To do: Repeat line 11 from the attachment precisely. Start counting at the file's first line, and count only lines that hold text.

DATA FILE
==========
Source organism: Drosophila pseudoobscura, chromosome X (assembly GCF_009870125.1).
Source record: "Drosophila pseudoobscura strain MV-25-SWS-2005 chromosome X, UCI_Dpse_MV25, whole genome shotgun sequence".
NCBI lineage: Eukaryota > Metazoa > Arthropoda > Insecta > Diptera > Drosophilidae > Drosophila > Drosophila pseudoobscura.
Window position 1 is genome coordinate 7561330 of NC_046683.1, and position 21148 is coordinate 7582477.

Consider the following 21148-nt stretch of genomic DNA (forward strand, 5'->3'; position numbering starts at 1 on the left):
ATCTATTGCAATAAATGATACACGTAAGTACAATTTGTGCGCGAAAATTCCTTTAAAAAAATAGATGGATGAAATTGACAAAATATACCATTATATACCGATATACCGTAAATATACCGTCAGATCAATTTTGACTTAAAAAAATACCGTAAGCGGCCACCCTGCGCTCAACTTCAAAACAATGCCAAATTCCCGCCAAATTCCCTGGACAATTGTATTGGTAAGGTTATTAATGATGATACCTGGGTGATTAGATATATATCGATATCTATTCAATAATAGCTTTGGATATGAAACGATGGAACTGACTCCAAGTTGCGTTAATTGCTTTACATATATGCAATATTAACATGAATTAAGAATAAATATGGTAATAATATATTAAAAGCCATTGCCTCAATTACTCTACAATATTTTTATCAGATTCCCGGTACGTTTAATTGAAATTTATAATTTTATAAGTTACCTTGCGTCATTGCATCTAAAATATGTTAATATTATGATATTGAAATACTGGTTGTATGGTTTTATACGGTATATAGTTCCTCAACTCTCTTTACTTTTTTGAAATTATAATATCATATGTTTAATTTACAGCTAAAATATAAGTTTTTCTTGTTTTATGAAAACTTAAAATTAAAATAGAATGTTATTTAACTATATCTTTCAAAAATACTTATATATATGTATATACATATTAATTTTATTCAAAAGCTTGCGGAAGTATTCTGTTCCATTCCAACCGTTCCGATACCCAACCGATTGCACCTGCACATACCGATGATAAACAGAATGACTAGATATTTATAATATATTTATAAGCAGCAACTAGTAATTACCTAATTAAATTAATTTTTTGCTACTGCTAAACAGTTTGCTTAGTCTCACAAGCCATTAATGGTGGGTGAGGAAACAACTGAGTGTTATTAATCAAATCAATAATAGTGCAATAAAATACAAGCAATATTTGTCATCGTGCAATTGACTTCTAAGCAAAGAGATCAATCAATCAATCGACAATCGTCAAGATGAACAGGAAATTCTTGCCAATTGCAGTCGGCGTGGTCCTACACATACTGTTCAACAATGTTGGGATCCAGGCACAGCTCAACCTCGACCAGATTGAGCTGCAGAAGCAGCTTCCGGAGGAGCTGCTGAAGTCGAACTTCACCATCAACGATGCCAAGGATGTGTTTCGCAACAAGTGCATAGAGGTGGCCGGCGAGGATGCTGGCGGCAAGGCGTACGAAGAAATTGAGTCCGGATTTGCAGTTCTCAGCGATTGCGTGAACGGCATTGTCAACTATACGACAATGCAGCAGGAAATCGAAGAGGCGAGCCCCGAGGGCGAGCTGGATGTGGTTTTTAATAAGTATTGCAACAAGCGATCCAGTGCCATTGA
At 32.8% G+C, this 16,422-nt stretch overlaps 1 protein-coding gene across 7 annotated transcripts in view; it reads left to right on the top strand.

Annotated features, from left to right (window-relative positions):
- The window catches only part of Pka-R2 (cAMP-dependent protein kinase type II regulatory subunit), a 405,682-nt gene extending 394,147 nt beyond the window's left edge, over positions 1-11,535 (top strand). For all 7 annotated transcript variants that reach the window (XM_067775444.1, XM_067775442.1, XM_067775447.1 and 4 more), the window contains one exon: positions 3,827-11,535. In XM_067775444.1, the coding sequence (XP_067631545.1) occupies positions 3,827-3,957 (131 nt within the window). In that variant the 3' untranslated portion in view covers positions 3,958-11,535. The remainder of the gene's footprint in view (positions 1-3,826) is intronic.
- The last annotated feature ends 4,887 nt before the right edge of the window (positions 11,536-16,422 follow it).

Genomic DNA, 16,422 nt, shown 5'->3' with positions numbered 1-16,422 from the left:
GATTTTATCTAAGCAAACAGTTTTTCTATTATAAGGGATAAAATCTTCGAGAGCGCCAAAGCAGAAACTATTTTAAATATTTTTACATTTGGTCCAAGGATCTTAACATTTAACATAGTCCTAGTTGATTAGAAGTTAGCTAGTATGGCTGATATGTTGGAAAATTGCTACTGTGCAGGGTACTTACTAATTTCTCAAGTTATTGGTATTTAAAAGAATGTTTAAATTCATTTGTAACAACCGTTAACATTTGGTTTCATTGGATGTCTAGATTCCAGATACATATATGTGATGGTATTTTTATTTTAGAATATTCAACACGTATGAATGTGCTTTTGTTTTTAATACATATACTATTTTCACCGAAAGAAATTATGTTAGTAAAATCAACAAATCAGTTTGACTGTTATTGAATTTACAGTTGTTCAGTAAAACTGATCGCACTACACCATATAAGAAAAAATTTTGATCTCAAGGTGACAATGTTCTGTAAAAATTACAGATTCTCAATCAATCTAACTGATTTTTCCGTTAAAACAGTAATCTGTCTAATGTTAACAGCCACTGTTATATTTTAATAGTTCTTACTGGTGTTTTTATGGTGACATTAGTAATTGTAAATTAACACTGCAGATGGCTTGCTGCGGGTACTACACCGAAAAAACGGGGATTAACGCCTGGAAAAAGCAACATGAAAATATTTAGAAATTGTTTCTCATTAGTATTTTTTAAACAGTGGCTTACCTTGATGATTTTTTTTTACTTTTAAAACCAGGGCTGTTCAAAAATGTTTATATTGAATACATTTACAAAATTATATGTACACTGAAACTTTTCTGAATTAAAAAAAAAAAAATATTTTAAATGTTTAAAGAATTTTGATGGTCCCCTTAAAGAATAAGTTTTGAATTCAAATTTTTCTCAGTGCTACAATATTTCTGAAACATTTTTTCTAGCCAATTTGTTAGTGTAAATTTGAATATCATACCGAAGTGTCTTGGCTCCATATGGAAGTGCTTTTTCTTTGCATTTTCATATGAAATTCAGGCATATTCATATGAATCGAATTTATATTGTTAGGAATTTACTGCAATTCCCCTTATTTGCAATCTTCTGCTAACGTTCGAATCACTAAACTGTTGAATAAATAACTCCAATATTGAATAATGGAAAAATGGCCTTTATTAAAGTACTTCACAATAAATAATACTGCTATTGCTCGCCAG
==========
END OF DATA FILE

Genomic DNA, 16,422 nt, shown 5'->3' with positions numbered 1-16,422 from the left: